By comparison 2018 has been a breeze so far, but I need to catch up with all the work that didn't get done last year. I've been starting work immediately after returning from the morning school run and on several days I have worked into the evening. I've actually been enjoying the work and the results are very satisfying, but I haven't been able to get much done on-line.
Here's just a few photos from this week. On Wednesday evening we enjoyed the spectacle of a Super Blue Blood Moon. A total lunar eclipse caused the moon to go very dark and glow red. Apparently, it is a bad omen in Thailand and Thais were firing guns into the air to ward off evil spirits. I heard several shots.
I had an excellent view of the moon from my house and although I could possibly have got better photos from a different location, I didn't have much time to prepare. A friend of my wife's in Phuket told her that heavy cloud obscured the view there.
Super Blue Blood Moon over southern Thailand
Yesterday, while continuing my work in the garden I had a visitor come to the house. These green tree snakes are known as Golden Tree Snakes, and sometimes called flying snakes. They can't actually fly, but they can jump from great heights and glide down to the ground.
A year or two ago one visited my neighbour's house. For some reason she was concerned and called the security guard, who arrived and went about tackling the snake in the usual Thai fashion - with a large stick. I had to plead with him not to club it to death.
Apparently, they bite if you try to handle them, but they aren't venomous or aggressive and they are attractive snakes. I don't like seeing cobras in the garden, but these ones are quite welcome. After this one got bored with an ugly farang taking its photograph, it jumped on to the floor, went into my neighbour's house, and disappeared into some bushes.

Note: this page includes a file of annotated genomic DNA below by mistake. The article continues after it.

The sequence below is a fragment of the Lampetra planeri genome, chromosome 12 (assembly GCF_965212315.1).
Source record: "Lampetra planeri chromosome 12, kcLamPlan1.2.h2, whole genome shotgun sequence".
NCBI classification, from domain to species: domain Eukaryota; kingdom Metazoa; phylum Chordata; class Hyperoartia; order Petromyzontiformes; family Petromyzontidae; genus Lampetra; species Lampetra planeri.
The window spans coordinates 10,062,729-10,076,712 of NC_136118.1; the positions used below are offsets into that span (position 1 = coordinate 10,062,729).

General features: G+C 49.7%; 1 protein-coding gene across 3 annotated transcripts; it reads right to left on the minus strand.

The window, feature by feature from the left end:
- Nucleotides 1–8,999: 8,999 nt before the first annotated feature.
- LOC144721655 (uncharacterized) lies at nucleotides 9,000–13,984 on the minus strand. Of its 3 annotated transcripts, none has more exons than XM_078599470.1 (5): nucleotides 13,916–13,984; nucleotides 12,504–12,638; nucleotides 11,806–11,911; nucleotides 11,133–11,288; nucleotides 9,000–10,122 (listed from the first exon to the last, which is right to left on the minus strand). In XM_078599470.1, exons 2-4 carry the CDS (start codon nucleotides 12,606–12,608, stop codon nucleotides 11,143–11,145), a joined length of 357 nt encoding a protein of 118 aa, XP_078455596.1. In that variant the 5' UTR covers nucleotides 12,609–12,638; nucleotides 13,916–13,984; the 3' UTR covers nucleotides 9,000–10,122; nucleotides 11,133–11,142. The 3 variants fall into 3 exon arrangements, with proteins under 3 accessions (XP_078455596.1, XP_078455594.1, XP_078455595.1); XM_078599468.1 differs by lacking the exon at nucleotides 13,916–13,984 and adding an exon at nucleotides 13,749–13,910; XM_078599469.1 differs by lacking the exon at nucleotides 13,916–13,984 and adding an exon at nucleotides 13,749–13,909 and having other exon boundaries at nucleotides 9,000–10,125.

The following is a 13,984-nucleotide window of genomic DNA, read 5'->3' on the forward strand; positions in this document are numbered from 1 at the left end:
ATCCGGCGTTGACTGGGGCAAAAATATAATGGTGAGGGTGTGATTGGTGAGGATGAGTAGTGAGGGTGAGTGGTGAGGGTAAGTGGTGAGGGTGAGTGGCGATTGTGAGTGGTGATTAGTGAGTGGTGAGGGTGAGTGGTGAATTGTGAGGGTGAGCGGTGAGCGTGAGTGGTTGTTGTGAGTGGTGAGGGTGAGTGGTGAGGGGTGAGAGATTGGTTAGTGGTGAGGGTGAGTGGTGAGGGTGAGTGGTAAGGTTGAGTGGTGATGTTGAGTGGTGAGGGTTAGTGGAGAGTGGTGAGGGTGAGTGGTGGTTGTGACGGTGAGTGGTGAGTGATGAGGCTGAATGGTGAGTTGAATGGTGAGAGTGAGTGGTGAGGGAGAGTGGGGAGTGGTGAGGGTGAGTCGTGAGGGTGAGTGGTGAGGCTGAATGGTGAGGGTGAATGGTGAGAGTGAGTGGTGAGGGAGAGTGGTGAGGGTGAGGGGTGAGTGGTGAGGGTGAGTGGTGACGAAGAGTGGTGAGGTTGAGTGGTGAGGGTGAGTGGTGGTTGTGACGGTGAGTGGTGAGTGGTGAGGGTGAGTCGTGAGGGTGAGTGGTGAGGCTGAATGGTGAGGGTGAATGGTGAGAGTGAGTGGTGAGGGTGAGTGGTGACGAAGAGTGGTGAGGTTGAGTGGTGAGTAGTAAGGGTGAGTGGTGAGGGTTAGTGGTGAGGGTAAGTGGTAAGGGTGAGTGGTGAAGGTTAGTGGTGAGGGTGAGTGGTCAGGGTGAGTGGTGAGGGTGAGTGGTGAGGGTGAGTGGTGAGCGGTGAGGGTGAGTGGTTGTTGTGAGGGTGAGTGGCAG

Golden Tree Snake in southern Thailand
Golden Tree Snake in southern Thailand
More later ...
Thailand is an incredibly photogenic country, both for its landscapes and its people. Regardless of whether you enjoy large Asian cities, beaches and islands, or rice fields and mountains, Thailand has something for you and it is a dream destination for photographers.
One of the great things about visiting Thailand is that hotels are plentiful and a lot cheaper than in most other countries. Each link on the right will take you to the relevant page on the Agoda website where you can see photos, read reviews, and book on-line. I use Agoda to book all of my own hotels in Thailand and the Southeast Asia region. Agoda hotel rates are usually always the lowest and I have received good customer service, therefore I am happy to recommend the company to other people. Here is some analysis I did regarding booking hotels in Southeast Asia.
Booking.com used to be more expensive than Agoda, but when I have checked hotel prices recently I have found their rates to be quite competitive. Unlike Agoda, you don't need to pay at the time of booking with Booking.com - you can simply pay at the hotel when you check in. Also, Booking.com show you total prices whereas Agoda show you a price and then add on 17% for tax and service charge.
If you want to compare prices between different on-line travel agents (OTAs) for a specific hotel, you can use a company such as HotelsCombined.
Images of Thailand